One way to find it is to click on hundreds of folders until you find what you’re looking for.
A better way is to do a computer search. Windows includes a powerful search function.
Just look at the top of any Explorer window in any modern version of Windows. Type in your search term and see if Windows can find your file.
Both tools are free and fast, and both offer a more robust search experience without having to go through all the indexing required by Windows native search.
SearchMyFiles is an excellent tool for finding duplicate files. Both tools work on Windows versions all the way through Windows 10.
Try a file recovery tool. I’ve had success with Recuva.
The program is free, and although the author encourages you to donate, you are under no obligation to do so.
You are also under no obligation to install the toolbars or scanners that might be offered to you when you install the program. Simply clear the check box(es) and continue with the install.
When you run the program, Recuva will ask you what kind of file you want to recover. Choose from Pictures, Music, Documents, Video, Compressed files, Email (yes, it will recover email!) or “Other” which will look for … other files.
Next choose a location from which to recover. If you deleted something from an external drive (like the SD card from your camera!), just tell Recuva to search for it on that drive; don’t search your whole computer.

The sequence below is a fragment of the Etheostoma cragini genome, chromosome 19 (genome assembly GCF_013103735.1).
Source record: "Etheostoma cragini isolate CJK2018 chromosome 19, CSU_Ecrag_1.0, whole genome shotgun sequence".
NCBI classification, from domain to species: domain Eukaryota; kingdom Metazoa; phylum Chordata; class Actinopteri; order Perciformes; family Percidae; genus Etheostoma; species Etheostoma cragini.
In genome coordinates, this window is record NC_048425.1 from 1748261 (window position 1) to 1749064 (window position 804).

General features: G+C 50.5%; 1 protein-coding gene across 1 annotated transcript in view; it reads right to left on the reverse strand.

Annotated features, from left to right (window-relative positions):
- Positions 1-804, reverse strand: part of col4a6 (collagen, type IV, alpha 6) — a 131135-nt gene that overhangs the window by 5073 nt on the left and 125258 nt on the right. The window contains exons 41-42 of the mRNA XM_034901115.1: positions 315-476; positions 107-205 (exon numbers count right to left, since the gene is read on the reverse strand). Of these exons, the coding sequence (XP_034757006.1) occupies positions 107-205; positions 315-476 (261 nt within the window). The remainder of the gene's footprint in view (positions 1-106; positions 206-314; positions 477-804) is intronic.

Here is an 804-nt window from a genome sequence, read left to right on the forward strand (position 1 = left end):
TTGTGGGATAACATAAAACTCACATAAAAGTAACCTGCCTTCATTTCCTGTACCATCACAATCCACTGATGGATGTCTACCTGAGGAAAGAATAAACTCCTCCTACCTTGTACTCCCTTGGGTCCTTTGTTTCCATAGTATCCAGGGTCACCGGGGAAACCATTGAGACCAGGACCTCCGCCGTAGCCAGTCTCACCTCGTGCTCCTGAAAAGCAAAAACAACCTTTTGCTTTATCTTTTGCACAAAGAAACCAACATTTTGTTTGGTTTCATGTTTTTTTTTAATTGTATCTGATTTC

Recuva will search and present you with a list of files it’s found. You can continue to refine the search results from here, or you can restore now if you see the file you’re looking for.
Not every file can be restored, even if Recuva can find it. You’ll see a green light if chances are good, red if not. Recuva can’t find or restore everything. You still need to back up your files.
But Recuva has helped me get some of my customers out of a jam, and it’s a worthwhile tool to have installed.
Cate Eales runs Computer Care Kelowna, a mobile service helping home users and businesses get along with their computers. To arrange an appointment phone her at 250-764-7043. Cate also welcomes your comments and suggestions. Send email to [email protected].
The web is a great thing except when a web page is so cluttered that it’s hard to get your brain to separate the content from the flashing distractions. Firefox has a built-in feature that makes reading a lot easier on the eyes.
Use Reader View for a clean reading experience
When you’re looking at a web page, glance up at Firefox’s address bar. If that page is available in Reader View, you’ll see an icon that looks like an open book. Clicking on that icon opens Reader View.
You’ll find yourself looking at a nice clean page with nice large text. This is a welcome relief from distractions for many of us, but it makes all the difference in the world for people with vision impairments.